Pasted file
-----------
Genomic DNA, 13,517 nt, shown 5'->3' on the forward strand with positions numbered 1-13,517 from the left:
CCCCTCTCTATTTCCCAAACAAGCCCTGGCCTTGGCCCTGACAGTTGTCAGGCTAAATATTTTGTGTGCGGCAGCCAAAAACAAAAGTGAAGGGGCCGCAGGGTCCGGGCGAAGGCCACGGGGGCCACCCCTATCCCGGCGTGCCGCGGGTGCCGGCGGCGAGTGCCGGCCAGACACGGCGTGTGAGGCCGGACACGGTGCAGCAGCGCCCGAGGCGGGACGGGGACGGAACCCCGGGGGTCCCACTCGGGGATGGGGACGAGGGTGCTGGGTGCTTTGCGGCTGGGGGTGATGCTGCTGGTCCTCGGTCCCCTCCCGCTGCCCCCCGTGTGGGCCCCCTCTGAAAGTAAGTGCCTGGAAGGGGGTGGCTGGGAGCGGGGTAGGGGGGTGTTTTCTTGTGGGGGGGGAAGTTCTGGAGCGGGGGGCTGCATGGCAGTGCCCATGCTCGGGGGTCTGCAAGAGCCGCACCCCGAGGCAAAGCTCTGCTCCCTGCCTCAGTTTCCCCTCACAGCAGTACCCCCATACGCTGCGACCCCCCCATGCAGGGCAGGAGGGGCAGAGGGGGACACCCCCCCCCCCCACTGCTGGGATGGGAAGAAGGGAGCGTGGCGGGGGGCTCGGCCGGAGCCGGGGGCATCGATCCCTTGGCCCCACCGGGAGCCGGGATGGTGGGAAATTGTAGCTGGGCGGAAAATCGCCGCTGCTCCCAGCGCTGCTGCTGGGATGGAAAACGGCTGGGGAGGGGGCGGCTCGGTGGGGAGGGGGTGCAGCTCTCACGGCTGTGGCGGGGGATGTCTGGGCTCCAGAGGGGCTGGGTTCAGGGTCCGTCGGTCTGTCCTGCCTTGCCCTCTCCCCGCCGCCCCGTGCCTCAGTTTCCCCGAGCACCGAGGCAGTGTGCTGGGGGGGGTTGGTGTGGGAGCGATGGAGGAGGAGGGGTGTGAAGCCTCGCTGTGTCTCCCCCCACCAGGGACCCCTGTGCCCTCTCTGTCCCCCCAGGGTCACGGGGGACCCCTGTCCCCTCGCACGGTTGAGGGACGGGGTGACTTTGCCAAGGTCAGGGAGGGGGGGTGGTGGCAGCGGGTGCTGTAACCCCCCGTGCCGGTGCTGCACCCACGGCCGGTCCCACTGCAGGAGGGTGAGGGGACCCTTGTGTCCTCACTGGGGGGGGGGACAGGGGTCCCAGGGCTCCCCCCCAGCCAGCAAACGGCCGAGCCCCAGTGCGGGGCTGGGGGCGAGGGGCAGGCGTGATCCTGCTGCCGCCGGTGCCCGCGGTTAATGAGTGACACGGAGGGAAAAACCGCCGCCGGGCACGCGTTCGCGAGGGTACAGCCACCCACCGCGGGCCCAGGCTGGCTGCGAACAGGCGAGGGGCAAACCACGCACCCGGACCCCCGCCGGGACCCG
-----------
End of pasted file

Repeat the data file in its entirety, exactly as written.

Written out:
Genomic DNA, 13,517 nt, shown 5'->3' on the forward strand with positions numbered 1-13,517 from the left:
CCCCTCTCTATTTCCCAAACAAGCCCTGGCCTTGGCCCTGACAGTTGTCAGGCTAAATATTTTGTGTGCGGCAGCCAAAAACAAAAGTGAAGGGGCCGCAGGGTCCGGGCGAAGGCCACGGGGGCCACCCCTATCCCGGCGTGCCGCGGGTGCCGGCGGCGAGTGCCGGCCAGACACGGCGTGTGAGGCCGGACACGGTGCAGCAGCGCCCGAGGCGGGACGGGGACGGAACCCCGGGGGTCCCACTCGGGGATGGGGACGAGGGTGCTGGGTGCTTTGCGGCTGGGGGTGATGCTGCTGGTCCTCGGTCCCCTCCCGCTGCCCCCCGTGTGGGCCCCCTCTGAAAGTAAGTGCCTGGAAGGGGGTGGCTGGGAGCGGGGTAGGGGGGTGTTTTCTTGTGGGGGGGGAAGTTCTGGAGCGGGGGGCTGCATGGCAGTGCCCATGCTCGGGGGTCTGCAAGAGCCGCACCCCGAGGCAAAGCTCTGCTCCCTGCCTCAGTTTCCCCTCACAGCAGTACCCCCATACGCTGCGACCCCCCCATGCAGGGCAGGAGGGGCAGAGGGGGACACCCCCCCCCCCCACTGCTGGGATGGGAAGAAGGGAGCGTGGCGGGGGGCTCGGCCGGAGCCGGGGGCATCGATCCCTTGGCCCCACCGGGAGCCGGGATGGTGGGAAATTGTAGCTGGGCGGAAAATCGCCGCTGCTCCCAGCGCTGCTGCTGGGATGGAAAACGGCTGGGGAGGGGGCGGCTCGGTGGGGAGGGGGTGCAGCTCTCACGGCTGTGGCGGGGGATGTCTGGGCTCCAGAGGGGCTGGGTTCAGGGTCCGTCGGTCTGTCCTGCCTTGCCCTCTCCCCGCCGCCCCGTGCCTCAGTTTCCCCGAGCACCGAGGCAGTGTGCTGGGGGGGGTTGGTGTGGGAGCGATGGAGGAGGAGGGGTGTGAAGCCTCGCTGTGTCTCCCCCCACCAGGGACCCCTGTGCCCTCTCTGTCCCCCCAGGGTCACGGGGGACCCCTGTCCCCTCGCACGGTTGAGGGACGGGGTGACTTTGCCAAGGTCAGGGAGGGGGGGTGGTGGCAGCGGGTGCTGTAACCCCCCGTGCCGGTGCTGCACCCACGGCCGGTCCCACTGCAGGAGGGTGAGGGGACCCTTGTGTCCTCACTGGGGGGGGGGACAGGGGTCCCAGGGCTCCCCCCCAGCCAGCAAACGGCCGAGCCCCAGTGCGGGGCTGGGGGCGAGGGGCAGGCGTGATCCTGCTGCCGCCGGTGCCCGCGGTTAATGAGTGACACGGAGGGAAAAACCGCCGCCGGGCACGCGTTCGCGAGGGTACAGCCACCCACCGCGGGCCCAGGCTGGCTGCGAACAGGCGAGGGGCAAACCACGCACCCGGACCCCCGCCGGGACCCG